With a fearsome all-Italian back four of Mauro Tassotti, Alessandro Costacurta, Franco Baresi and Paolo Maldini, Sacchi’s side were built on solid foundations, though it was their foreign stars who attracted the most attention.
Rijkaard, who had made his name as a centre-back, was deployed in central midfield alongside Carlo Ancelotti to good effect, while Gullit and Van Basten, each of whom had struggled during their maiden campaigns with Milan, formed a tantalising attacking partnership of strength, guile and technical mastery.
The Rossoneri hadn’t won Europe’s most coveted club trophy for 20 years, but that would soon be rectified.
After a 1-1 draw in Madrid, a 5-0 win at the San Siro courtesy of a goal apiece from the Dutch trio, as well a stunning long-range strike from Ancelotti and an accurate finish from Roberto Donadoni, ensured that the Rossoneri were one win away from being crowned kings of their continent.
In the final they met the Steaua Bucharest of Gheorghe Hagi, Dan Petrescu and Marius Lacatus, but the match was no contest. Milan were 3-0 up by half-time courtesy of a Gullit double and a Van Basten header, and another goal for the latter just after the break sealed a 4-0 win.
The following season, Sacchi once again took his side to the final, defeating HJK Helsinki, Real Madrid, Mechelen and Bayern Munich before a 1-0 win over Benfica saw the Rossoneri lift their second successive European Cup. No other team has retained the title since.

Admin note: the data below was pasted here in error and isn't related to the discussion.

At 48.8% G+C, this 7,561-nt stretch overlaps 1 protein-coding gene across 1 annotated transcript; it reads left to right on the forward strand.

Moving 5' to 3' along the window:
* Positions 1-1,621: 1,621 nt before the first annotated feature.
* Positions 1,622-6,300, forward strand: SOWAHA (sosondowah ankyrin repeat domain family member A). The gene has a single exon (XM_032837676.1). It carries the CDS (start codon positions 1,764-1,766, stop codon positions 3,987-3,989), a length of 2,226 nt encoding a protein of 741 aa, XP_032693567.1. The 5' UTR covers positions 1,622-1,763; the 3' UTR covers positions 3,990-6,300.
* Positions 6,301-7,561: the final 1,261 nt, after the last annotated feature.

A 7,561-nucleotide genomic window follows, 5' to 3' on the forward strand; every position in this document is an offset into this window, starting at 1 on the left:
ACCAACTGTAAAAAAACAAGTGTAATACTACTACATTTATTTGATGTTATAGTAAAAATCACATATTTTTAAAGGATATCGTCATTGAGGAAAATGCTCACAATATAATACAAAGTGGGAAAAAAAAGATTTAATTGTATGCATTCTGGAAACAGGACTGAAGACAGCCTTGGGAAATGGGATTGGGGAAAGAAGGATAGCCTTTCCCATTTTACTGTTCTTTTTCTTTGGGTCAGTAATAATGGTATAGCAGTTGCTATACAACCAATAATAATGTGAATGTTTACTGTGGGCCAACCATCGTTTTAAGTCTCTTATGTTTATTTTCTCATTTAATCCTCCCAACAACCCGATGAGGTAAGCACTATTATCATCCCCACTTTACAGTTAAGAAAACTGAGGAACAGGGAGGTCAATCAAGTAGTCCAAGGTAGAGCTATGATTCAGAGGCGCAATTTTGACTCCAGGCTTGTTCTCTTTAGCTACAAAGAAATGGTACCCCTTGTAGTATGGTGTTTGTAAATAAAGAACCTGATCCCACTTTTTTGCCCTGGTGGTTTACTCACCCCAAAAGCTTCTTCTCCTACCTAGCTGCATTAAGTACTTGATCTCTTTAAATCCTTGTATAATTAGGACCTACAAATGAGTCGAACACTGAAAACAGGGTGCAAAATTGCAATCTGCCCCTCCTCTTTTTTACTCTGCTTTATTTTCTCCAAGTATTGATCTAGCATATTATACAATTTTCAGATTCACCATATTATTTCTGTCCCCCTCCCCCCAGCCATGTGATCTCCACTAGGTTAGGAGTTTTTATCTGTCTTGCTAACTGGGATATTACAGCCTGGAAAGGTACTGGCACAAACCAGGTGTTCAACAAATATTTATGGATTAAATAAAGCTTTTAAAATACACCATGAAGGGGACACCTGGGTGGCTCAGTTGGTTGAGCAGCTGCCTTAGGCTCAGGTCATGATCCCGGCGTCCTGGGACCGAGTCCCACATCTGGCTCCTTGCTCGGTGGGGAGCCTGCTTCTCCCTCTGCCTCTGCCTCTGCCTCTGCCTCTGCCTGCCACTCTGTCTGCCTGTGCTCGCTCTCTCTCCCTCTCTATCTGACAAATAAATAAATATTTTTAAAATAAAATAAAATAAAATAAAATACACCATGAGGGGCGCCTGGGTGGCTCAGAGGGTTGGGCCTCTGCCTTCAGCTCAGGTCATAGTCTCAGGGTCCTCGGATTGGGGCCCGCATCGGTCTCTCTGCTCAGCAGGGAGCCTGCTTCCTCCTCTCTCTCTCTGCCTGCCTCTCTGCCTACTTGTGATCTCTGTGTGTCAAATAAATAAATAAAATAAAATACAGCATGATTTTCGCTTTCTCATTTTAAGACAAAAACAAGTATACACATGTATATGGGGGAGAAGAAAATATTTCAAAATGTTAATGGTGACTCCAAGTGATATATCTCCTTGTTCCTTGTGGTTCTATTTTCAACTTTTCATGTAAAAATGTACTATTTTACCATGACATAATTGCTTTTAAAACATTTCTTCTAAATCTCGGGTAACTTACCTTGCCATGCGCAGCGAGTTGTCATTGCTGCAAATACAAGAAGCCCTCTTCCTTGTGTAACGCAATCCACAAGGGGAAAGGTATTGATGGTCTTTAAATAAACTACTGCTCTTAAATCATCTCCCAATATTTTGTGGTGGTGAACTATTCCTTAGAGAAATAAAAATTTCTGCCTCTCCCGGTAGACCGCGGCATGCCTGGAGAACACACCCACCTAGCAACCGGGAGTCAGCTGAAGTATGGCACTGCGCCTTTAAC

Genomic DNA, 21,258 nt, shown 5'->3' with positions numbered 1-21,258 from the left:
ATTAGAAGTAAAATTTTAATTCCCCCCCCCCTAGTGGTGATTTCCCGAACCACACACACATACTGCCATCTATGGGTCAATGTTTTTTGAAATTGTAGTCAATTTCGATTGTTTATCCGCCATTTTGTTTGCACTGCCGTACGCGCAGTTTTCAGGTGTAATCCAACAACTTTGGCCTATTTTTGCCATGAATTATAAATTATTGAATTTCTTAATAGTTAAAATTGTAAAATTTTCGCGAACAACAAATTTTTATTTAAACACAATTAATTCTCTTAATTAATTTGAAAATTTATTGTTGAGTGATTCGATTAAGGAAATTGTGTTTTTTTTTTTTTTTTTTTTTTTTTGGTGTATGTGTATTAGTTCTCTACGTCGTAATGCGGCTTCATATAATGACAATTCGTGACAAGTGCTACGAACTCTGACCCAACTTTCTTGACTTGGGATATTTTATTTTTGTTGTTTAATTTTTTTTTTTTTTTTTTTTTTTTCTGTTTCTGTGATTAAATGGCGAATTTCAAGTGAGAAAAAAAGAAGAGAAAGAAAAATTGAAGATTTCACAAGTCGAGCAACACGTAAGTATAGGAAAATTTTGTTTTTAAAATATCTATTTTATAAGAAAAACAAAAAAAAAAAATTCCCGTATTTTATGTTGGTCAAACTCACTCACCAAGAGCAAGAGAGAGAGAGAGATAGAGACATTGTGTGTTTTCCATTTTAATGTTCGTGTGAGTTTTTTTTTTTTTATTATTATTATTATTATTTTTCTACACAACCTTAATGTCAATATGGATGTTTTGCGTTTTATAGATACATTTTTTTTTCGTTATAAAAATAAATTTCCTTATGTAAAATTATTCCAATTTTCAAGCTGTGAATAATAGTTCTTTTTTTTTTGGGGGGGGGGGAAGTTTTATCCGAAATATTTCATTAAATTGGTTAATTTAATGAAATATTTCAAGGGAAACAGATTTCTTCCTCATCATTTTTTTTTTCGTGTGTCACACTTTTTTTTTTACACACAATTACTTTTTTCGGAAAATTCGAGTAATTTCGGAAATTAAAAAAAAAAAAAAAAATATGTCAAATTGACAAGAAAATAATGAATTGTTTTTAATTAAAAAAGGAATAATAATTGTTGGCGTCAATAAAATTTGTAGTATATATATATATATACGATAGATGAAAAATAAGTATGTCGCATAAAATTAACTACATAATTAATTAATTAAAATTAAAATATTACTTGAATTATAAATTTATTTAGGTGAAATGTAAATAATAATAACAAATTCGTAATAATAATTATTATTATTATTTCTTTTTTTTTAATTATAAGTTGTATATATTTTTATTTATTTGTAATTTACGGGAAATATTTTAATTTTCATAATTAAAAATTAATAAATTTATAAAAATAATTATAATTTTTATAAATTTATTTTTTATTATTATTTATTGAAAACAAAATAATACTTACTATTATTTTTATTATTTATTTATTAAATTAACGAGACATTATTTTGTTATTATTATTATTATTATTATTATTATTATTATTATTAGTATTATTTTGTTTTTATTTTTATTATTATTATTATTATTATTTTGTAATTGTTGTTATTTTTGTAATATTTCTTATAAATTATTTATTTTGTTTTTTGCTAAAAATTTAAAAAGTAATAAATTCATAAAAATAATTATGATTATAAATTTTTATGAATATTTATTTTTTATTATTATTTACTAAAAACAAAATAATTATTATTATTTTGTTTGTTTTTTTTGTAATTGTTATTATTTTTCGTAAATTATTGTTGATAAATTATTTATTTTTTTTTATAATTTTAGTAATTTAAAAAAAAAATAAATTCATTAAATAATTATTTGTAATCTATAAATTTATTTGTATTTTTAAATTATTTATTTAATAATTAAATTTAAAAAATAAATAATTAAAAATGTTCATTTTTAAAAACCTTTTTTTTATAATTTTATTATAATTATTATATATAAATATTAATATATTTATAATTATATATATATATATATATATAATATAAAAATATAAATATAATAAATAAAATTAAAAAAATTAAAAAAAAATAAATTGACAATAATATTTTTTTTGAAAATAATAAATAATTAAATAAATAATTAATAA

Invincibles and failures
Despite their extraordinary achievements abroad, Milan went three years without a Scudetto between 1988 and 1991. As a response, Berlusconi decided to bring in new talent, including agile goalkeeper Sebastiano Rossi, creative midfielder Zvonimir Boban and intelligent attacking duo Daniele Massaro and Marco Simone.
Furthermore, Sacchi, who went on to manage the Italy national team, was replaced by Fabio Capello as head coach.
While initial reaction to his appointment was predominantly sceptical in nature, the new man in charge retained the tactics of his predecessor while integrating new players to return Milan to dominance both in Italy and Europe.
Capello led the team to a Scudetto in 1991-92 without losing a single game along the way, and the unbeaten run continued into the next term. Berlusconi continued to invest, bringing in the likes of Dejan Savicevic, Jean-Pierre Papin and Gianluigi Lentini, whose signature for £13 million broke the transfer-fee world record at the time.